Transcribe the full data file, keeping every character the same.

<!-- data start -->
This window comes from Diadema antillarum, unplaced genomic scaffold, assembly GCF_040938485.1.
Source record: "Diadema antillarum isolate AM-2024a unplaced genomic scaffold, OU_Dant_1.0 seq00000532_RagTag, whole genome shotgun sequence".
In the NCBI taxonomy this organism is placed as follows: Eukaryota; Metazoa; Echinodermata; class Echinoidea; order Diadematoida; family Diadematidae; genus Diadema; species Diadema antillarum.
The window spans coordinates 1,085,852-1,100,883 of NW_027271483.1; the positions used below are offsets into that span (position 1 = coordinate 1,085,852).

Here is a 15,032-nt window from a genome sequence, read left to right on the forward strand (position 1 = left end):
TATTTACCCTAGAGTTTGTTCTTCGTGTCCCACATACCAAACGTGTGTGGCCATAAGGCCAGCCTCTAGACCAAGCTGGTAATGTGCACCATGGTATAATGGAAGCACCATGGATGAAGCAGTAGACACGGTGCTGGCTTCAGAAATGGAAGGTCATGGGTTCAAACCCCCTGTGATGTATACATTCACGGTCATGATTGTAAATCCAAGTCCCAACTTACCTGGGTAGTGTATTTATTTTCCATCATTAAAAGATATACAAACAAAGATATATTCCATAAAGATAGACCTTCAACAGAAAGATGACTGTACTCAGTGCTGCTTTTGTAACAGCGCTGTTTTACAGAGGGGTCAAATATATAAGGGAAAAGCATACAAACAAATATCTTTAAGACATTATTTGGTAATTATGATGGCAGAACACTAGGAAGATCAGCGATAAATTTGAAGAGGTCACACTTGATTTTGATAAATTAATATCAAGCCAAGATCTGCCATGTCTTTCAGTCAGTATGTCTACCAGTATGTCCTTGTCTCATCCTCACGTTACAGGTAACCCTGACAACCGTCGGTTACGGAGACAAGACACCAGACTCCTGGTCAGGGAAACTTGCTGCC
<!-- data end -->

This window comes from Diadema antillarum, unplaced genomic scaffold, assembly GCF_040938485.1.
Source record: "Diadema antillarum isolate AM-2024a unplaced genomic scaffold, OU_Dant_1.0 seq00000532_RagTag, whole genome shotgun sequence".
In the NCBI taxonomy this organism is placed as follows: Eukaryota; Metazoa; Echinodermata; class Echinoidea; order Diadematoida; family Diadematidae; genus Diadema; species Diadema antillarum.
The window spans coordinates 1,085,852-1,100,883 of NW_027271483.1; the positions used below are offsets into that span (position 1 = coordinate 1,085,852).

Here is a 15,032-nt window from a genome sequence, read left to right on the forward strand (position 1 = left end):
TATTTACCCTAGAGTTTGTTCTTCGTGTCCCACATACCAAACGTGTGTGGCCATAAGGCCAGCCTCTAGACCAAGCTGGTAATGTGCACCATGGTATAATGGAAGCACCATGGATGAAGCAGTAGACACGGTGCTGGCTTCAGAAATGGAAGGTCATGGGTTCAAACCCCCTGTGATGTATACATTCACGGTCATGATTGTAAATCCAAGTCCCAACTTACCTGGGTAGTGTATTTATTTTCCATCATTAAAAGATATACAAACAAAGATATATTCCATAAAGATAGACCTTCAACAGAAAGATGACTGTACTCAGTGCTGCTTTTGTAACAGCGCTGTTTTACAGAGGGGTCAAATATATAAGGGAAAAGCATACAAACAAATATCTTTAAGACATTATTTGGTAATTATGATGGCAGAACACTAGGAAGATCAGCGATAAATTTGAAGAGGTCACACTTGATTTTGATAAATTAATATCAAGCCAAGATCTGCCATGTCTTTCAGTCAGTATGTCTACCAGTATGTCCTTGTCTCATCCTCACGTTACAGGTAACCCTGACAACCGTCGGTTACGGAGACAAGACACCAGACTCCTGGTCAGGGAAACTTGCTGCC